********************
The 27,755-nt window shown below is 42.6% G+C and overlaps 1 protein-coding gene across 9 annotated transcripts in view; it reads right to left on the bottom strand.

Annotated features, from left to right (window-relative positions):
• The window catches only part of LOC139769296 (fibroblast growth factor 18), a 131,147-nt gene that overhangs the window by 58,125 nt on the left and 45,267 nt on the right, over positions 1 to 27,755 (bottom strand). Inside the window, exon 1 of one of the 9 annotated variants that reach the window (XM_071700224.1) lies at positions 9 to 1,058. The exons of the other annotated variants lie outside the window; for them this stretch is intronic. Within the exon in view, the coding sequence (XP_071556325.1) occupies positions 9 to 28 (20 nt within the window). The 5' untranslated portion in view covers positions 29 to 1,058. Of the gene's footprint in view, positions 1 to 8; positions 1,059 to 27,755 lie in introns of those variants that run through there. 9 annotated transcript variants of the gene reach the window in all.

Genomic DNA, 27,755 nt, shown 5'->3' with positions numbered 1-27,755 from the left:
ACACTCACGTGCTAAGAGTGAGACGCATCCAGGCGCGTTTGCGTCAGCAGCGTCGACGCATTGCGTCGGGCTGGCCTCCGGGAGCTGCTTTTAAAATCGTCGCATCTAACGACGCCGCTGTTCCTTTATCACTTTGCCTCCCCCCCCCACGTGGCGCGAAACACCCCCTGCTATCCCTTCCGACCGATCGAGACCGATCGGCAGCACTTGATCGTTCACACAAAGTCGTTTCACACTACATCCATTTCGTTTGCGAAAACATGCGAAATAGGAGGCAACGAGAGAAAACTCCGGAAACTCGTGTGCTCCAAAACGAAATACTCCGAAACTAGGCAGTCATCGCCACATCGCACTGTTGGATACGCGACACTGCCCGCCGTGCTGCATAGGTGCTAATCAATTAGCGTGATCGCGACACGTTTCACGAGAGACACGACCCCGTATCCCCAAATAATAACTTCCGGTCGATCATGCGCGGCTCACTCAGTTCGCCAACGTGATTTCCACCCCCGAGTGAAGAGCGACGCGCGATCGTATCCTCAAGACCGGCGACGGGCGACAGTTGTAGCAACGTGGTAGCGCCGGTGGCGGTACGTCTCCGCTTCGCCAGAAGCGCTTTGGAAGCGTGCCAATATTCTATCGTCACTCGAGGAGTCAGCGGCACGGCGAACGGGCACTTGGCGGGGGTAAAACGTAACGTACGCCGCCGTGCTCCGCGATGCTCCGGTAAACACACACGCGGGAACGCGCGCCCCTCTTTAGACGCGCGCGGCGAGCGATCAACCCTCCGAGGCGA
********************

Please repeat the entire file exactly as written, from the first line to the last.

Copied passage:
The 27,755-nt window shown below is 42.6% G+C and overlaps 1 protein-coding gene across 9 annotated transcripts in view; it reads right to left on the bottom strand.

Annotated features, from left to right (window-relative positions):
• The window catches only part of LOC139769296 (fibroblast growth factor 18), a 131,147-nt gene that overhangs the window by 58,125 nt on the left and 45,267 nt on the right, over positions 1 to 27,755 (bottom strand). Inside the window, exon 1 of one of the 9 annotated variants that reach the window (XM_071700224.1) lies at positions 9 to 1,058. The exons of the other annotated variants lie outside the window; for them this stretch is intronic. Within the exon in view, the coding sequence (XP_071556325.1) occupies positions 9 to 28 (20 nt within the window). The 5' untranslated portion in view covers positions 29 to 1,058. Of the gene's footprint in view, positions 1 to 8; positions 1,059 to 27,755 lie in introns of those variants that run through there. 9 annotated transcript variants of the gene reach the window in all.

Genomic DNA, 27,755 nt, shown 5'->3' with positions numbered 1-27,755 from the left:
ACACTCACGTGCTAAGAGTGAGACGCATCCAGGCGCGTTTGCGTCAGCAGCGTCGACGCATTGCGTCGGGCTGGCCTCCGGGAGCTGCTTTTAAAATCGTCGCATCTAACGACGCCGCTGTTCCTTTATCACTTTGCCTCCCCCCCCCACGTGGCGCGAAACACCCCCTGCTATCCCTTCCGACCGATCGAGACCGATCGGCAGCACTTGATCGTTCACACAAAGTCGTTTCACACTACATCCATTTCGTTTGCGAAAACATGCGAAATAGGAGGCAACGAGAGAAAACTCCGGAAACTCGTGTGCTCCAAAACGAAATACTCCGAAACTAGGCAGTCATCGCCACATCGCACTGTTGGATACGCGACACTGCCCGCCGTGCTGCATAGGTGCTAATCAATTAGCGTGATCGCGACACGTTTCACGAGAGACACGACCCCGTATCCCCAAATAATAACTTCCGGTCGATCATGCGCGGCTCACTCAGTTCGCCAACGTGATTTCCACCCCCGAGTGAAGAGCGACGCGCGATCGTATCCTCAAGACCGGCGACGGGCGACAGTTGTAGCAACGTGGTAGCGCCGGTGGCGGTACGTCTCCGCTTCGCCAGAAGCGCTTTGGAAGCGTGCCAATATTCTATCGTCACTCGAGGAGTCAGCGGCACGGCGAACGGGCACTTGGCGGGGGTAAAACGTAACGTACGCCGCCGTGCTCCGCGATGCTCCGGTAAACACACACGCGGGAACGCGCGCCCCTCTTTAGACGCGCGCGGCGAGCGATCAACCCTCCGAGGCGA